The New York Mets are in town for a four game series. I would stay for the entire game, as my fiancee Amy had to work today.
The day got off to a good start as Kevin Correia tossed me ball #1 of the day shortly after the gates opened. Here he, second to the left. The group you see below from left to right is Chris Resop, Joel Hanrahan, Daniel McCutchen (obstructed), Kevin Correia, and Josh Harrison.
Hanrahan especially seems to dislike the regular ballhawks, for no other reason than he sees us get balls. I wish he’d be a little less rude about our hobby. It wasn’t that long ago (2009) that he had a 7.71 ERA for the Nationals and was dubbed ‘Gas-Can’ Hanrahan for his ability to come into the game and douse the situation with gasoline for the other team to blow the game wide open.
Now he’s a shut down closer. He just seems a bit arrogant / unfriendly, which I hope will change.
My second ball was a ground rule double that took a huge bounce, hit off of a railing separating the handicapped section from the lower bleachers, and settled at my feet, basically. Here’s a straight on view of where I snagged it:
That was all I got during the Pirates batting practice, which ended around 5:14. When the Mets came out to hit, I was able to glove trick a ball in left field, despite manager Terry Collins closing in on it. It was a quick 10 second glove trick execution. Unfortunately, Collins stayed in the left field corner and gobbled up at least three other balls I could’ve glove tricked.
And at 5:30, when right field opened, I was able to get Jason Pridie to throw me one as well.
My sixth ball was glove tricked a bit later back in left field near the foul pole. I stood in foul territory to the right of the foul pole.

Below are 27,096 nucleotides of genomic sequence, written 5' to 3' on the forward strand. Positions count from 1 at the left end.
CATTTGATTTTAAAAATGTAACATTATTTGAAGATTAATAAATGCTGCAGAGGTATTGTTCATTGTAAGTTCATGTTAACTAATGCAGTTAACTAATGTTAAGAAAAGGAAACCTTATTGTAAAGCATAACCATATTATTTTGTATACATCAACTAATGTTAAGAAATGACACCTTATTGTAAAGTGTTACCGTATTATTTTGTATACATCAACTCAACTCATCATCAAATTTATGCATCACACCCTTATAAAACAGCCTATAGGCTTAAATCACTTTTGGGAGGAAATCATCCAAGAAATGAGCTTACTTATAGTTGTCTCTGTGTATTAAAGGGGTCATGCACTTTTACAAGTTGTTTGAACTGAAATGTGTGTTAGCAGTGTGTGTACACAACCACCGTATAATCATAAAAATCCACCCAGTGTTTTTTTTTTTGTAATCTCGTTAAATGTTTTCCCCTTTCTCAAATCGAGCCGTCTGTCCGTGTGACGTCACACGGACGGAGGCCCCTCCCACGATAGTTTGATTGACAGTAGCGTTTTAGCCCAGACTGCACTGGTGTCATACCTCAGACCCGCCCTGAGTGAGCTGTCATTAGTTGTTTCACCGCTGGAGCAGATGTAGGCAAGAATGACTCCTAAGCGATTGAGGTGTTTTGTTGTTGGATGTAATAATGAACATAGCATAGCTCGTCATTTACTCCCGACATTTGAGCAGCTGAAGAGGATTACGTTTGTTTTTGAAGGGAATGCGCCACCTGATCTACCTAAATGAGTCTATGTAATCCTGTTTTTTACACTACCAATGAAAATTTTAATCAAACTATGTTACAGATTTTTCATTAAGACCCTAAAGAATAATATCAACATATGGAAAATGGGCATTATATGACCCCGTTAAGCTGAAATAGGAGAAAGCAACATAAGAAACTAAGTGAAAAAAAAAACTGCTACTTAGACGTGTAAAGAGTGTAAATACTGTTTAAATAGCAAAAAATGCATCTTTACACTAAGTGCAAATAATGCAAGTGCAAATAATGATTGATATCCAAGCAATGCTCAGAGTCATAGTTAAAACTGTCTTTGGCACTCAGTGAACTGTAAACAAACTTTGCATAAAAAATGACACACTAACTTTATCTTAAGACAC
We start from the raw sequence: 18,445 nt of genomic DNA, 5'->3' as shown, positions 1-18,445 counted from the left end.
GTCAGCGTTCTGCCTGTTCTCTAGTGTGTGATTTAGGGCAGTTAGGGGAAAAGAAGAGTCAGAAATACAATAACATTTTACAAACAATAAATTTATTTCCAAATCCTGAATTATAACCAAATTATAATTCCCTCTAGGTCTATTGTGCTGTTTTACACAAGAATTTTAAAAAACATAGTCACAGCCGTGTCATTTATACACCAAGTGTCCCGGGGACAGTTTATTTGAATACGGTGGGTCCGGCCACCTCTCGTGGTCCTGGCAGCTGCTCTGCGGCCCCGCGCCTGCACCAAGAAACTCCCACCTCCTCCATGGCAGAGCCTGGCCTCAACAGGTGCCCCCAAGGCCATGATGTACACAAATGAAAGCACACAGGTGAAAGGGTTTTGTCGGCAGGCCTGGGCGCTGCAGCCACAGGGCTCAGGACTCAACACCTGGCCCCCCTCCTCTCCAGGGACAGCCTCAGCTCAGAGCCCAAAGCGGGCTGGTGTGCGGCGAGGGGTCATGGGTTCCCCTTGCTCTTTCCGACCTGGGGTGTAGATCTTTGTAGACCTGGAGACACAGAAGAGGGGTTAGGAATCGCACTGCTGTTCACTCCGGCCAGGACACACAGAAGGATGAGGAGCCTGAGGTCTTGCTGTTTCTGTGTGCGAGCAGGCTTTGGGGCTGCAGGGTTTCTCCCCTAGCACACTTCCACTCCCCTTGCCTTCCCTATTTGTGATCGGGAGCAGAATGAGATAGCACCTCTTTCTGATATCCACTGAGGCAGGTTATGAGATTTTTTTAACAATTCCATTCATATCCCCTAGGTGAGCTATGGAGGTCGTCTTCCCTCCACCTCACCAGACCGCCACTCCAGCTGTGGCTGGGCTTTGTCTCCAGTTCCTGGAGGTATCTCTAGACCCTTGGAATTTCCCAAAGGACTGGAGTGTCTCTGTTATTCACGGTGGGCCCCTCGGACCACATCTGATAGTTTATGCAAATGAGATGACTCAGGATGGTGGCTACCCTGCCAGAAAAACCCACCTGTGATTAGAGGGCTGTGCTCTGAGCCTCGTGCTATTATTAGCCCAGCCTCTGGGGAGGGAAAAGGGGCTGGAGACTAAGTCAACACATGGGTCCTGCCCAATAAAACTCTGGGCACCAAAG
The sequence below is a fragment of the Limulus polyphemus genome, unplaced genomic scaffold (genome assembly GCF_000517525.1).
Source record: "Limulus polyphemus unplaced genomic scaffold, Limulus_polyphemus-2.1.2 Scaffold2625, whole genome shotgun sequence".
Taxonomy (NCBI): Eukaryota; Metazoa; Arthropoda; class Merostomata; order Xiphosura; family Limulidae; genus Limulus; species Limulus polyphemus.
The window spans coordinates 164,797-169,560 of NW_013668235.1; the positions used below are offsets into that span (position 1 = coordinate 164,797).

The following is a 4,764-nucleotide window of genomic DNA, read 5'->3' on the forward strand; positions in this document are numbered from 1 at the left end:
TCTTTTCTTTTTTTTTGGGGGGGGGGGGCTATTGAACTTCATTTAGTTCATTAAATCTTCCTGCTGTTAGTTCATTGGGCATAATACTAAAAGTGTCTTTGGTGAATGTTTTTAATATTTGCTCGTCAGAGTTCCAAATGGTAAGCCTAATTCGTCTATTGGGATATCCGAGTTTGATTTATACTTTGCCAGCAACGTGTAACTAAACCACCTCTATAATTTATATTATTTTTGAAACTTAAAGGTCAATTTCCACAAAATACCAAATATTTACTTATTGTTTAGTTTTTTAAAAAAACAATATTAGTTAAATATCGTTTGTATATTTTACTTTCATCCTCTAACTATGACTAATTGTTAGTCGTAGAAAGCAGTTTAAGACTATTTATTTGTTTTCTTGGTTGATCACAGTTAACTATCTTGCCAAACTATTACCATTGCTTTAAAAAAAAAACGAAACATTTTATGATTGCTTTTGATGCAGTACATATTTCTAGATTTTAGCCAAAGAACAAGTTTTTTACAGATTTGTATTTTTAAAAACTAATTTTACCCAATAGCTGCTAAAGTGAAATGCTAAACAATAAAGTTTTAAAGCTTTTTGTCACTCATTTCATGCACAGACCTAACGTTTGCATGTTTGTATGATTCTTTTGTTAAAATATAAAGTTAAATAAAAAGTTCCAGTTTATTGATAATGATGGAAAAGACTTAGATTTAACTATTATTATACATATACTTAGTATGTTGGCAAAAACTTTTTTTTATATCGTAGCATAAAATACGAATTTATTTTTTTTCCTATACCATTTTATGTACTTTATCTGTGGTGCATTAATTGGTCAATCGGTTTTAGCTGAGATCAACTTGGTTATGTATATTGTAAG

My seventh and final ball was a home run hit by Ronny Paulino. I was distracted by a potential ground rule double by the bullpen. The next ball was a home run that I caught a glimpse of as it was in mid flight. Since I got a late break on the ball, I wasn’t able to get into position to make the catch, but I did catch it immediately as it hit a bleacher and deflected right to me here:
As for the game, I tried for two warm up balls, failed, and walked around to pass the time until the 7th inning, when I would leave to go get the car to park close by so Amy wouldn’t have to walk far when she got off of work.
Tomorrow brings a Saturday Sky-Blast sold out game. Fun.
Game: 7 balls (2 hit, 3 thrown, 2 device,)
Season: 199 balls (76 hit, 47 thrown, 51 device, 25 found)
Games: 33 games
Average: 6.03 balls per game
Career: 1,321 balls
Note: Last year, my 33rd game was on June 15, 2010.
My stats after that game were:
2010 through 33 games: 206 balls (110 hit, 53 thrown, 19 device, 24 found)
Average: 6.24 balls per game
If you hadn’t noticed, I have snagged 34 less batted balls through the same amount of games. That’s because BP at PNC Park has been pretty poor by and large this year. Statistics last year were buoyed by the likes of Lastings Milledge and Ronny Cedeno in the final group. My thrown balls are almost the same, glove tricks are way up, as the other glove-tricker at PNC Park isn’t being as aggressive as he was last year. So, with crappy Pirates BPs everyday, all regulars at PNC are experiencing deflated stats. Nick Pelescak had 173 last year at this point, all of our ‘hit’ numbers are down.
Today was the final day that the Diamondbacks were in town, and I for one, am not sorry to see them leave. They just don’t hit many balls into the stands, which makes for a boring batting practice.
To make matters worse, the Pirates did not hit today. They skipped batting practice, so at 5PM, when the gates opened, the Diamondbacks were already on the field hitting.